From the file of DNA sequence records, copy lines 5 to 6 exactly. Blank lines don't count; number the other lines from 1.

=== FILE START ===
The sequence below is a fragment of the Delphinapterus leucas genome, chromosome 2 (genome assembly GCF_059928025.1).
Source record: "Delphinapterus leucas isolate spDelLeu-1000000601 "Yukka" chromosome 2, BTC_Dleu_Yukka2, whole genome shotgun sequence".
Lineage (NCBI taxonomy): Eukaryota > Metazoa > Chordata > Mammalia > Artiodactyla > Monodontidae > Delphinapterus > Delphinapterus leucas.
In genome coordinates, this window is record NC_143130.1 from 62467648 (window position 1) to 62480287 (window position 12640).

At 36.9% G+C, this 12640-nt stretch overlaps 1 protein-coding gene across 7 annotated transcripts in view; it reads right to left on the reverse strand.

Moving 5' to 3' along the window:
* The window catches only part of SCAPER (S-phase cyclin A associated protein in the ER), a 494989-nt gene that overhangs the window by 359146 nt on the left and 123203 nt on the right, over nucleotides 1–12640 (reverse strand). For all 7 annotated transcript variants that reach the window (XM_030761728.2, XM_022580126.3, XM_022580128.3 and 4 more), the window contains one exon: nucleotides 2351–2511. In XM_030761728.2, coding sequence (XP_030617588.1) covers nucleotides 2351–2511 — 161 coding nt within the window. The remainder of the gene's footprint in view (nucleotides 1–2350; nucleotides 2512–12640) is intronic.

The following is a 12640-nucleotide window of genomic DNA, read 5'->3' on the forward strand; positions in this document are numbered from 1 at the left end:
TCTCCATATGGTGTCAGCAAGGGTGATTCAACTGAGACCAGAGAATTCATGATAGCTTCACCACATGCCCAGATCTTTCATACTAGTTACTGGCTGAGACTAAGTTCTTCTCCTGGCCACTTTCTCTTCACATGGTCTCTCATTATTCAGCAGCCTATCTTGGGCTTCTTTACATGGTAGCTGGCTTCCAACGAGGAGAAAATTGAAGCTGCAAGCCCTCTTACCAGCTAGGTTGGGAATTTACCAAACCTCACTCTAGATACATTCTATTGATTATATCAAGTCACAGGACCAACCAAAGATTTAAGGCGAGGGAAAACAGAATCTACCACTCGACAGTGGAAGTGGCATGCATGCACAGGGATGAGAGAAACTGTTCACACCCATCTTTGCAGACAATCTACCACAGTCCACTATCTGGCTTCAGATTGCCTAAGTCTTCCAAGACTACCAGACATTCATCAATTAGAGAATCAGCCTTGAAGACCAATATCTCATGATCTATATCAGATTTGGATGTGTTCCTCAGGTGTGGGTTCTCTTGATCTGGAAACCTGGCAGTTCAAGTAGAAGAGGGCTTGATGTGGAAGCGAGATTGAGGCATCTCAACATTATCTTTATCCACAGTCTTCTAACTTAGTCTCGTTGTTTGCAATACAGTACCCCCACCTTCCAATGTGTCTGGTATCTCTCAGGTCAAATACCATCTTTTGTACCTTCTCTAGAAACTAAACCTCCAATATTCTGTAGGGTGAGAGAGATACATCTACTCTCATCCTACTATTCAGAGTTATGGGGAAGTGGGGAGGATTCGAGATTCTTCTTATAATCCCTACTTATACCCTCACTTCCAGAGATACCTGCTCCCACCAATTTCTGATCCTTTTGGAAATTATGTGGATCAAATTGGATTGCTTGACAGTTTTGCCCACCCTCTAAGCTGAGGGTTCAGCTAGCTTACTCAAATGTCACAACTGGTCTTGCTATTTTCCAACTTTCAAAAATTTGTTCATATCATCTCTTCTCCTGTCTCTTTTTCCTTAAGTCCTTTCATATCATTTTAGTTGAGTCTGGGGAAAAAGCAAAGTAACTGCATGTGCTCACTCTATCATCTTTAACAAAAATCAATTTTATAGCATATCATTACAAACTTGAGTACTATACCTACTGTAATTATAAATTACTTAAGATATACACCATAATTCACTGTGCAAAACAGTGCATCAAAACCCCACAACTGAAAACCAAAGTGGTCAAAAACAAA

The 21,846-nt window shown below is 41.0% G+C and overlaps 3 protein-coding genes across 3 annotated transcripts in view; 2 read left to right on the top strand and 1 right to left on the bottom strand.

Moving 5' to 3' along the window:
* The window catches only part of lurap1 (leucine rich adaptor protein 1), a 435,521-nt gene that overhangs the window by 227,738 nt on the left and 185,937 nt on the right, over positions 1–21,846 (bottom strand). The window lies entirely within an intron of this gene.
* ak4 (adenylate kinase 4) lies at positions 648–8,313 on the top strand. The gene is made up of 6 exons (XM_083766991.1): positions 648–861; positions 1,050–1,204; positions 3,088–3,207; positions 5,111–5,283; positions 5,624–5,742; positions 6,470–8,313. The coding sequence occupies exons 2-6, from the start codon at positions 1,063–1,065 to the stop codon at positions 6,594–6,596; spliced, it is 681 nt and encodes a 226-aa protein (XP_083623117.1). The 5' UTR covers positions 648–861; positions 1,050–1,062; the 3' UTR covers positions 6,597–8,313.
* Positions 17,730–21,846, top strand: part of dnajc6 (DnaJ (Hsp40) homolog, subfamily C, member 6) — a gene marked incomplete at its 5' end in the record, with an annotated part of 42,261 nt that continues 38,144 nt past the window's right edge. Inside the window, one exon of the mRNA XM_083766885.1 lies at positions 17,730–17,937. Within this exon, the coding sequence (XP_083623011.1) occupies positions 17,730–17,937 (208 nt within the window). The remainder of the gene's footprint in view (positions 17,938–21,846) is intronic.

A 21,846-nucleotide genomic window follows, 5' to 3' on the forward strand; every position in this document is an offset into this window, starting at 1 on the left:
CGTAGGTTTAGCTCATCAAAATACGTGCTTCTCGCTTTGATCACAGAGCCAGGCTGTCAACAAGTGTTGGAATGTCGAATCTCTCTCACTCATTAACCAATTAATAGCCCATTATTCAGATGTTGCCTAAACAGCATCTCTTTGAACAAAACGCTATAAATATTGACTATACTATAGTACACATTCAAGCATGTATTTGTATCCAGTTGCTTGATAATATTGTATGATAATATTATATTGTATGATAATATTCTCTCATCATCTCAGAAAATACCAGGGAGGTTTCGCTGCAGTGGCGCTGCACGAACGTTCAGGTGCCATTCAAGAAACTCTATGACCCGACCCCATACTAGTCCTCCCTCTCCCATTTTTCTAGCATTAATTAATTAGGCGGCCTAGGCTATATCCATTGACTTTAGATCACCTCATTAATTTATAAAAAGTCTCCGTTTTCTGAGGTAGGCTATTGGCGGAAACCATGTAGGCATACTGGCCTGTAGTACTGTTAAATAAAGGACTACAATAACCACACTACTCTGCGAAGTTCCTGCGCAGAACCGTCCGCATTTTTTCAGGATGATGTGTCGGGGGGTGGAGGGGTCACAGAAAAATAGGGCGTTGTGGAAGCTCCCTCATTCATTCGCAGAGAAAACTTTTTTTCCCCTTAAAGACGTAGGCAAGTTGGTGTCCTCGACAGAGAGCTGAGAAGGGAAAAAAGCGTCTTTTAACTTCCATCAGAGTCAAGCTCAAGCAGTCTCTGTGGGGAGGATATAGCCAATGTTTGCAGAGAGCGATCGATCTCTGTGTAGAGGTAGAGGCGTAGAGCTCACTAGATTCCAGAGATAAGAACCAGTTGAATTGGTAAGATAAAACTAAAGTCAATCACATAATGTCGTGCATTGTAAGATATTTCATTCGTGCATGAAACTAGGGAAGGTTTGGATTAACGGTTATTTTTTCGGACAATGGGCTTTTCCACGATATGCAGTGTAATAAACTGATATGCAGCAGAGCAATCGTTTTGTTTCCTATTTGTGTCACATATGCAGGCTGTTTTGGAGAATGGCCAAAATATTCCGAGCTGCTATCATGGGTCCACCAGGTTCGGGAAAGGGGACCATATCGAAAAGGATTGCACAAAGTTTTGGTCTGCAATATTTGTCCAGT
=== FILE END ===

At 36.9% G+C, this 12640-nt stretch overlaps 1 protein-coding gene across 7 annotated transcripts in view; it reads right to left on the reverse strand.

Moving 5' to 3' along the window: